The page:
Understanding Extinction Events
An artist's rendering of the Chicxulub impact. (Source: Mini Museum)
Life on Earth is defined by cycles, an ebb and flow of bursts of life tempered by mass die-offs. Five extinction events have cut their way through Earth’s history, wiping out the majority of lifeforms on the planet. However, with each extinction, the stage was set for the next era of life to arise.
Mammal life was only able to flourish in the absence of the dinosaurs that had ruled the planet before the Cretaceous-Paleogene event, and dinosaurs came about after the Permian-Triassic extinction set the stage for them. An extinction is not merely the end of an era of life, but the beginning of the next too.
Although the extinctions themselves are easy enough to detect in the fossil record, their causes don’t always yield up as easily. The K-Pg extinction that eliminated the dinosaurs is endowed with the image of the Chicxulub impactor falling from the sky and eliminating the Earth’s species in one fell swoop. But in truth extinctions are slow processes that can stretch across millions of years, the sum total of a number of different intersecting catastrophes.
Luis and Walter Alvarez, the father-son team that originated the Alvarez hypothesis, standing next to the K-Pg extinction boundary. (Source: Lawrence Berkeley Laboratory)
The Late Devonian extinction is the best example of this phenomenon, taking place over at least 7 million years, across multiple distinct pulses. The extinction was the result of several interconnecting disasters that snowballed into each other: climate change spurring disruptions to sea levels causing oxygen depletion in the world’s oceans, killing off the majority of marine life. The Late Devonian illustrates just how difficult it is to pin down the exact cause of an extinction, but there are certain tools available.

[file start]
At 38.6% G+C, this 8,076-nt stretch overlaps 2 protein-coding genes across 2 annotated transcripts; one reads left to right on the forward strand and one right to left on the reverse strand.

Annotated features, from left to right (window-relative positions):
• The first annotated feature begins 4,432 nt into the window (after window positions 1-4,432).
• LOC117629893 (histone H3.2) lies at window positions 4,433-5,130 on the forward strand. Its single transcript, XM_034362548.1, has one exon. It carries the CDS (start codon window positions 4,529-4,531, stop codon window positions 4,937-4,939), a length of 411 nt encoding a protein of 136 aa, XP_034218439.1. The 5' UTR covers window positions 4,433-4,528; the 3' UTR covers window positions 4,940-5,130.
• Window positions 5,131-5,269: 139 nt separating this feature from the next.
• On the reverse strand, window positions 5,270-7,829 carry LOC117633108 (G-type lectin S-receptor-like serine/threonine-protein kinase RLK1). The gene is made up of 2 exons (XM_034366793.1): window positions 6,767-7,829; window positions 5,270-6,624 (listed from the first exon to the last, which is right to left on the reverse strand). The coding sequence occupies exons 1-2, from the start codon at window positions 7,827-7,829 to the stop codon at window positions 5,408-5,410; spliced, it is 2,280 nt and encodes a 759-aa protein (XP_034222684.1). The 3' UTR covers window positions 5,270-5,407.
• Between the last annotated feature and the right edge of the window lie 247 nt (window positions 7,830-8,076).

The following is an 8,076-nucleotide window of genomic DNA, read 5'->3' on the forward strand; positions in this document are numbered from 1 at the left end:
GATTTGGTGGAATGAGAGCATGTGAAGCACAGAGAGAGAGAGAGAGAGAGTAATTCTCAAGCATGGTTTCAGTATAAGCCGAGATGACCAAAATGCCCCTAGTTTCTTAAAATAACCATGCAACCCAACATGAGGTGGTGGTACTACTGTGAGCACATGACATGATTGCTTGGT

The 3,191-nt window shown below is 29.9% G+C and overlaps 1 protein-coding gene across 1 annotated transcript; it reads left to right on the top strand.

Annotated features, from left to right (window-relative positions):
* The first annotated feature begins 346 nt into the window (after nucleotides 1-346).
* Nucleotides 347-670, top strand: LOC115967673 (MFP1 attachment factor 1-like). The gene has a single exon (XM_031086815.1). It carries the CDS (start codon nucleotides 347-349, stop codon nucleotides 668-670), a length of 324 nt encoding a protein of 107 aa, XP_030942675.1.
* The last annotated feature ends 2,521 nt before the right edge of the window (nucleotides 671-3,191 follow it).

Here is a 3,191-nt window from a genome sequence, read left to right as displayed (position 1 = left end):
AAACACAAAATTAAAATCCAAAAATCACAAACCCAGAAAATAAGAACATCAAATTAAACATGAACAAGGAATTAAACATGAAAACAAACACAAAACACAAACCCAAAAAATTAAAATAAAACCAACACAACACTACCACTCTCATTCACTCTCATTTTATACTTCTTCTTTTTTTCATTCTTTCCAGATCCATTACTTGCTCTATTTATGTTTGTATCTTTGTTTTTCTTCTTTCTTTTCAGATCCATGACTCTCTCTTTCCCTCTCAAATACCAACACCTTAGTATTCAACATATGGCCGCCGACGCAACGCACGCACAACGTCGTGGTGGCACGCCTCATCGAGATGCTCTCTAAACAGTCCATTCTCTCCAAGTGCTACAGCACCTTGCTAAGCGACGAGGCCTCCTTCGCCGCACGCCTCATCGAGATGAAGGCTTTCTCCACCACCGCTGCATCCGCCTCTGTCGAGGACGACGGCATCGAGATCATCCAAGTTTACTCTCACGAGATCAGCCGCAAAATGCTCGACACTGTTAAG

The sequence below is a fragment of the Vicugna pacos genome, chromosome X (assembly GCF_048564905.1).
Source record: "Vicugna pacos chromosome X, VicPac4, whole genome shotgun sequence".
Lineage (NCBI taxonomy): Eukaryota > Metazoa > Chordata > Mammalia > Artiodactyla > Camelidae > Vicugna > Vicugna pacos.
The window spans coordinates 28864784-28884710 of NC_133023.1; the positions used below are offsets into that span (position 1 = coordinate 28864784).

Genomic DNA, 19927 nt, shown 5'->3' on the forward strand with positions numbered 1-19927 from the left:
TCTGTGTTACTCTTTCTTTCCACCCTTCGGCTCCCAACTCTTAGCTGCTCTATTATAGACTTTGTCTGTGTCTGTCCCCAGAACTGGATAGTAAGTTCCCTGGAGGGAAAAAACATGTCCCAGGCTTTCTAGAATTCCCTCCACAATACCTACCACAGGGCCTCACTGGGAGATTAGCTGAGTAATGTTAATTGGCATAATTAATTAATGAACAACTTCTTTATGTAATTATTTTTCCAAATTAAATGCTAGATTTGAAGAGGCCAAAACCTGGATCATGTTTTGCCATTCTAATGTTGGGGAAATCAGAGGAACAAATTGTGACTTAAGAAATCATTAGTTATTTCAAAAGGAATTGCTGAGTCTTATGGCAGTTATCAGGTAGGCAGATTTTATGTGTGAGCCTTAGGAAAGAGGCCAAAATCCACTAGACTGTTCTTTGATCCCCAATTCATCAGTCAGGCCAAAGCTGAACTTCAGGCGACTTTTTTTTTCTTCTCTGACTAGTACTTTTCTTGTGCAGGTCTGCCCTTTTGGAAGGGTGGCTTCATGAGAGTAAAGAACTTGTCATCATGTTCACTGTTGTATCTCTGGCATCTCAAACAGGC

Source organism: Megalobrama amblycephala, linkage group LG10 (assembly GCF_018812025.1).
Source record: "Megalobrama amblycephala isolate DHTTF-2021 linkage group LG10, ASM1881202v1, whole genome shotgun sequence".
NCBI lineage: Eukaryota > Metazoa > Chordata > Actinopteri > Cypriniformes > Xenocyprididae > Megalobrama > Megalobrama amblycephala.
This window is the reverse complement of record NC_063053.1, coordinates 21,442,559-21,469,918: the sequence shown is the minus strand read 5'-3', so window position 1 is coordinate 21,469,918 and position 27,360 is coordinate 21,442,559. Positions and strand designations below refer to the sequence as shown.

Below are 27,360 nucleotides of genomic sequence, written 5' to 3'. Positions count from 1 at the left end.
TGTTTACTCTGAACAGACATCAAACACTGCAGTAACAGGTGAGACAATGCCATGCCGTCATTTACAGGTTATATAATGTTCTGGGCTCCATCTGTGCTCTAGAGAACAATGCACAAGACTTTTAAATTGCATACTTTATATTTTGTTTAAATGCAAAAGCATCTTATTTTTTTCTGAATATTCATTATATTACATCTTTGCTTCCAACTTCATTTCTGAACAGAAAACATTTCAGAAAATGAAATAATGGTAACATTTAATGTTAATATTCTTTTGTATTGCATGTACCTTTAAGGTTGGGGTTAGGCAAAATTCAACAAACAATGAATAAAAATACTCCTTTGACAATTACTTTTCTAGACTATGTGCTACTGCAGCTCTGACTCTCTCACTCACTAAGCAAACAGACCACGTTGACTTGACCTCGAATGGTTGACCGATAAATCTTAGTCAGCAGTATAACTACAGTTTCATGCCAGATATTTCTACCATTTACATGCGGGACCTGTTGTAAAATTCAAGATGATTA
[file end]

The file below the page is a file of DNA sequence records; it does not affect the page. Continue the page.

As with any disaster, the first step in approaching an extinction is to look at the survivors. This is called the disaster taxa and is an invaluable tool in understanding extinctions. For example, if the disaster taxa is composed of creatures best suited to a cold environment, one can expect global cooling to have been the cause of the extinction. Disaster taxa are also primed to be the successors to their environment. The dinosaurs dominated the world after the Triassic-Jurassic extinction, while mammals took the throne after the Cretaceous-Paleogene eliminated their competition.
A chart tracking the major extinctions. (Source: Mini Museum)
Beyond the complexity of pinning down an extinction’s causes is defining an extinction itself. Traditionally, the extinctions are ordered into the Big Five, with a dozen other small die-offs punctuating the historical record, but this model is constantly being challenged. The Capitanian event, usually defined as a pulse of Permian may be considered a distinct extinction itself, while the End-Ediacaran extinction that preceded the Cambrian explosion is usually discounted because the primitive lifeforms of its day left behind few fossils, making the extinction difficult to study.
That being said, a sixth mass extinction is increasingly being accepted, the one taking place right now. The Anthropocene Extinction has seen the deaths of untold numbers of species, from those killed by the early hunter-gatherers, to those killed by pollution and deforestation today. With the previous extinctions, the process was a natural one and given to new bursts of life after the destruction. With the Anthropocene, the process is more artificial, with the potential to permanently damage the environment without easy recovery. However, like all other extinctions, the Anthropocene is a slow process, one with the potential to be reversed if drastic action is taken soon.
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